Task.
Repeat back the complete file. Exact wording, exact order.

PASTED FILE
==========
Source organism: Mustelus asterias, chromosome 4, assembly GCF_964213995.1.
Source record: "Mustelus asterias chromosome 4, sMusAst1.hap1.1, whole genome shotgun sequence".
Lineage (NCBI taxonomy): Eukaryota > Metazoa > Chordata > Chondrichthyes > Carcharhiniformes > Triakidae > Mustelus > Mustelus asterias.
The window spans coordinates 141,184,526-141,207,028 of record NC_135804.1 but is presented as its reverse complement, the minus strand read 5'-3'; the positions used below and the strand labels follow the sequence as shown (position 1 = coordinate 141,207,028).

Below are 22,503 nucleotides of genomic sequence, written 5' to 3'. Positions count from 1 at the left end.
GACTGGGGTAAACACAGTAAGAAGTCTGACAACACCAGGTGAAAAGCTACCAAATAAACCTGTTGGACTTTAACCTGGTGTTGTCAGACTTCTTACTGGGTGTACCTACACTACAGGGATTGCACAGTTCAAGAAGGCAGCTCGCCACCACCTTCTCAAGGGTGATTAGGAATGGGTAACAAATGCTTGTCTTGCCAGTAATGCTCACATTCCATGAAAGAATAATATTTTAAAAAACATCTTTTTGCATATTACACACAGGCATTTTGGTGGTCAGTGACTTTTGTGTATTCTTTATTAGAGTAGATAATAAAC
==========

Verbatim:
Source organism: Mustelus asterias, chromosome 4, assembly GCF_964213995.1.
Source record: "Mustelus asterias chromosome 4, sMusAst1.hap1.1, whole genome shotgun sequence".
Lineage (NCBI taxonomy): Eukaryota > Metazoa > Chordata > Chondrichthyes > Carcharhiniformes > Triakidae > Mustelus > Mustelus asterias.
The window spans coordinates 141,184,526-141,207,028 of record NC_135804.1 but is presented as its reverse complement, the minus strand read 5'-3'; the positions used below and the strand labels follow the sequence as shown (position 1 = coordinate 141,207,028).

Below are 22,503 nucleotides of genomic sequence, written 5' to 3'. Positions count from 1 at the left end.
GACTGGGGTAAACACAGTAAGAAGTCTGACAACACCAGGTGAAAAGCTACCAAATAAACCTGTTGGACTTTAACCTGGTGTTGTCAGACTTCTTACTGGGTGTACCTACACTACAGGGATTGCACAGTTCAAGAAGGCAGCTCGCCACCACCTTCTCAAGGGTGATTAGGAATGGGTAACAAATGCTTGTCTTGCCAGTAATGCTCACATTCCATGAAAGAATAATATTTTAAAAAACATCTTTTTGCATATTACACACAGGCATTTTGGTGGTCAGTGACTTTTGTGTATTCTTTATTAGAGTAGATAATAAAC